Drawing a sword from your back? Nonsense.

We’ve seen it all, in movies, books, exaggerated but unhistoric illustrations and oftentimes our imaginations. But the question is, did swordsmen ever really pull a sword from a back scabbard, and how practical would it have been to carry your weapon out of your view – and potentially out of your reach?

  • You cannot hang a longsword on your back

The average European longsword would be too long for your arm to pull it out of a back scabbard.

Imagine having to reach behind and stretch your arm up to full length and some more complicated manoeuvres to release your weapon; frankly, it’s a stupid concept.

The only way around it is to hang it lower, and that cancels out the whole “comfort” and “awesomeness” aspect that is essentially the focus of the back draw.

In fact, the whole movement of carefully lifting it out is slow, cumbersome and somewhat pathetic.

Moreover, if you even attempt to pull it quick, you’ll only end up hurting yourself, which has the possibility of seriously damaging your abilities in battle.

After all, you’re pulling a sword to swing it and thrust it, and the very idea of an exercise of the arm before combat has even started should put you off!

  • No, it is no more practical than a hip draw

What do you achieve my slinging your sword over your back?

Comfort, freedom of movement and an epic look. But it’s an empty promise. A back scabbard isn’t any more comfortable than a hip scabbard, and in many cases, the increased contact of the metal/leather against your body just makes it a frustration.

And no, you don’t get both freedom of movement and an epic look. To prevent the sword from poking out from your sides and bumping into things, you’ll have to hang it vertically from your head downwards. Do you really think stretching your hand over your head to grab your weapon is practical, viable or even possible?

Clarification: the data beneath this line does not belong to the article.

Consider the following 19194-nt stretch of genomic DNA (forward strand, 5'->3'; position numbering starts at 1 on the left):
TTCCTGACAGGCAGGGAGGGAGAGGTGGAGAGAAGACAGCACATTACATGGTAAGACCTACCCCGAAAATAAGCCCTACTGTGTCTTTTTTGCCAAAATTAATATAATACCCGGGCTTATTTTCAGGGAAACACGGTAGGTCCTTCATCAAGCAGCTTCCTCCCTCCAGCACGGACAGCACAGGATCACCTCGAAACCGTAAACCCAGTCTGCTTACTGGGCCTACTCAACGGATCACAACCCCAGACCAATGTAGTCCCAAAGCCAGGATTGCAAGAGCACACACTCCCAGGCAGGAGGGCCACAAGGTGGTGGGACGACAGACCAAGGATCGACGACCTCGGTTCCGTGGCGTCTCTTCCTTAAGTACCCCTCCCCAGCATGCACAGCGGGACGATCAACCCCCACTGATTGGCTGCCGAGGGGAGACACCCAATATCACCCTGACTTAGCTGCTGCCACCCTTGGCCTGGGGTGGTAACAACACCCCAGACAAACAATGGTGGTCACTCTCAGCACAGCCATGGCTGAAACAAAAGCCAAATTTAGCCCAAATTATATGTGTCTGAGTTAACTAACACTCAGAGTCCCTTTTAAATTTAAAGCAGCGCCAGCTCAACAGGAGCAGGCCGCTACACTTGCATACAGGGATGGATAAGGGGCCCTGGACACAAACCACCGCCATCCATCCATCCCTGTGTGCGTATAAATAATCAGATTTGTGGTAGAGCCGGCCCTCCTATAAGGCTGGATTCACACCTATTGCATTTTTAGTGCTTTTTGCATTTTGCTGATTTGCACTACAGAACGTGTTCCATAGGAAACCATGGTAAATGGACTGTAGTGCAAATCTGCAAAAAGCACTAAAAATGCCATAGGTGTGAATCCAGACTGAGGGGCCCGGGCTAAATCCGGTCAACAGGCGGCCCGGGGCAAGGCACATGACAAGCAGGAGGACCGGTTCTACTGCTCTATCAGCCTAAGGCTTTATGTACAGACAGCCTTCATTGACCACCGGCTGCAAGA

You can place the scabbard lower down your back, but then you’re just resorting to the “inverse” of a hip daw (basically a hip draw on the back). Explained simply, it leaves you an open target as you turn around and reach for your sword. What is the point?

Check out my post on the Medieval Longsword!

  • You are not going to die in style!

Sorry, but it’s better to use a trusty and practical hip draw to grab your weapon and not look as cool as a back draw.

If you’re wearing a sword over your back, you’ll place yourself in a vulnerable condition virtually every time you want to draw. You cannot pull a sword from your back quickly – as you’re pulling it, your arm is a sitting duck for a foot or mounted sword man.

Frankly, if you get your limb chopped while attempting to grab a sword from behind, you’ll look like a fool.

  • They’re a pain in the back for curved sabres

Just stop and imagine the situation.

Your army has lost, and you’ll have to flee the battlefield. This requires your sabre or curved sword to be placed back in its sheath. As you try and twist that curve through the banana shaped scabbard, you are chopped down by the enemy.

Sheathing a curved weapon is already difficult enough, but on your back without any ability to see it? Come on now.

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